Posted by: Ivy Wigmore
grammar wars, prescriptivism, very unique, word meanings
What’s wrong with the following sentence?
“Cloud computing poses some very unique security challenges.”
Answer: The “very” before “unique” needs to be removed.
Here’s the formal argument: Something that’s unique is one of a kind — there are no degrees of uniqueness possible.
Here’s how Paul Brians explains it:
“Unique” singles out one of a kind. That “un” at the beginning is a form of “one.” A thing is unique (the only one of its kind) or it is not. Something may be almost unique (there are very few like it), but nothing is “very unique.”
Opinions to the contrary exist.
Seth Golub, for example offers the argument that there’s nothing wrong with “very unique.”
“I wrote this more than ten years ago, mostly to poke fun at the legions of more-pedantic-than-thou prescriptivist grammar dweebs of the world. I occasionally get email about it, mostly “right on”, occasionally “you’re a moron”. I think anyone who cares strongly either way should probably take a deep breath and go for a walk. ” > Read on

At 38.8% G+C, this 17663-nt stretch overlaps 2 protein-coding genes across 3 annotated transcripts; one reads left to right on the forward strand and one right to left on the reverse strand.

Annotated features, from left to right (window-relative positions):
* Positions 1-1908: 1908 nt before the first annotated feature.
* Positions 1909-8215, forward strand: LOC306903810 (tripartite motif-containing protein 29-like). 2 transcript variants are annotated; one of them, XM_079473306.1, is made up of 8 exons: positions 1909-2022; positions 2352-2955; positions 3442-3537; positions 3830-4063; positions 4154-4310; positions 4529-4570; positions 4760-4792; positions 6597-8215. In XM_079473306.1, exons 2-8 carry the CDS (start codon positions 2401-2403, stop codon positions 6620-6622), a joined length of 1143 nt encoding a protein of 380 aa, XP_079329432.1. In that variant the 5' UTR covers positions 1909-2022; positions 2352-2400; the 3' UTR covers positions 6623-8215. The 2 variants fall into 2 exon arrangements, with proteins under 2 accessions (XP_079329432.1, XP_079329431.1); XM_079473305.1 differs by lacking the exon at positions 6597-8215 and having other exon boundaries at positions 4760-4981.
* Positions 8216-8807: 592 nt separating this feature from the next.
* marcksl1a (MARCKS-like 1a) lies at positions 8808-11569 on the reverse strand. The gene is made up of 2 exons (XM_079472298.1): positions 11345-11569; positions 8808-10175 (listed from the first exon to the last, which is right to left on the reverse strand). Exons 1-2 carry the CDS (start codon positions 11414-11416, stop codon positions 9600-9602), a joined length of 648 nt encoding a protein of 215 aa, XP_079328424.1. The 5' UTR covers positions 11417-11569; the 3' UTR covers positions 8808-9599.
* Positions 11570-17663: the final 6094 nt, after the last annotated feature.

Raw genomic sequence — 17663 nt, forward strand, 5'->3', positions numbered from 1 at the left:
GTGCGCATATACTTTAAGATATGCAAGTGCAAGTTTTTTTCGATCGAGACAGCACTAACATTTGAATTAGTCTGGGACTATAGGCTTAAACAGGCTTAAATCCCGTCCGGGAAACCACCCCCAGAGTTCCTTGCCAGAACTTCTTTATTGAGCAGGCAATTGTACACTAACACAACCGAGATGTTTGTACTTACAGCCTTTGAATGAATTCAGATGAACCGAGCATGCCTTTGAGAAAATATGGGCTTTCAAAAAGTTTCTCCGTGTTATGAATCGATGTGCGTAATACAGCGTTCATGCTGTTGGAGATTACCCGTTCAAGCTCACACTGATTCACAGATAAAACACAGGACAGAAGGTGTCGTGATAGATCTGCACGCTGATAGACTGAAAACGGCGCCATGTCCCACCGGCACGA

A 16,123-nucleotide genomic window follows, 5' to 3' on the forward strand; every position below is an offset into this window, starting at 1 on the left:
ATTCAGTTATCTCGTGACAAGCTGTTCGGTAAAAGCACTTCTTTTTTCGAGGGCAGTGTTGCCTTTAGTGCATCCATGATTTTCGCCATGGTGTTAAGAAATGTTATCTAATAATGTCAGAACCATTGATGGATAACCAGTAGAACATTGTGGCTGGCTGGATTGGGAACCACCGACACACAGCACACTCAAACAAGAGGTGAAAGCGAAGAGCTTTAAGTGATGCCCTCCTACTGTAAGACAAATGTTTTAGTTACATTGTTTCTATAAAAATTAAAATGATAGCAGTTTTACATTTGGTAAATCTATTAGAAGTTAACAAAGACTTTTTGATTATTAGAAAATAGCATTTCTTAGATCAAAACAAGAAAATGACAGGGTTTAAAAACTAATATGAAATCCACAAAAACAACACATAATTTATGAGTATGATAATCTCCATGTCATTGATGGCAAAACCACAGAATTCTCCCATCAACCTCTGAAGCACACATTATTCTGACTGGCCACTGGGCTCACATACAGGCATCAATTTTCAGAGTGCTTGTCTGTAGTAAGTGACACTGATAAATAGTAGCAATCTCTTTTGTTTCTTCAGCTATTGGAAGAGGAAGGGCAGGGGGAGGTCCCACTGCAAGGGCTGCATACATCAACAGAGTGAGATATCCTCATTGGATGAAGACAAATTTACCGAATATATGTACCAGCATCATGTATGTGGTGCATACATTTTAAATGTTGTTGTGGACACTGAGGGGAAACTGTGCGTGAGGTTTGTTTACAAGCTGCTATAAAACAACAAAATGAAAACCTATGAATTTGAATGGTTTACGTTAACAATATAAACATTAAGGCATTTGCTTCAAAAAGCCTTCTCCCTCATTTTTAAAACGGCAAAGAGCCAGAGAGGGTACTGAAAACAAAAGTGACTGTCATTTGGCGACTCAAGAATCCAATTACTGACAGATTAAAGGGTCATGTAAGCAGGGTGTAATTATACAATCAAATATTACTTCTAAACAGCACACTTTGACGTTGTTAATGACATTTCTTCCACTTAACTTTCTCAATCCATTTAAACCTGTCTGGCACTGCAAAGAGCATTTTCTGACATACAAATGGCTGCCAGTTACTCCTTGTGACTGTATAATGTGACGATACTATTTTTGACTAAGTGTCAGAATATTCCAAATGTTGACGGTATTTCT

What to do?
Wherever you stand on the acceptability of “very unique,” there’s no need for the “very” — and, as such, it doesn’t belong in formal writing. O/w, though, sure — go ahead and use “very unique.” Just be prepared to have some people think you’re stupid.
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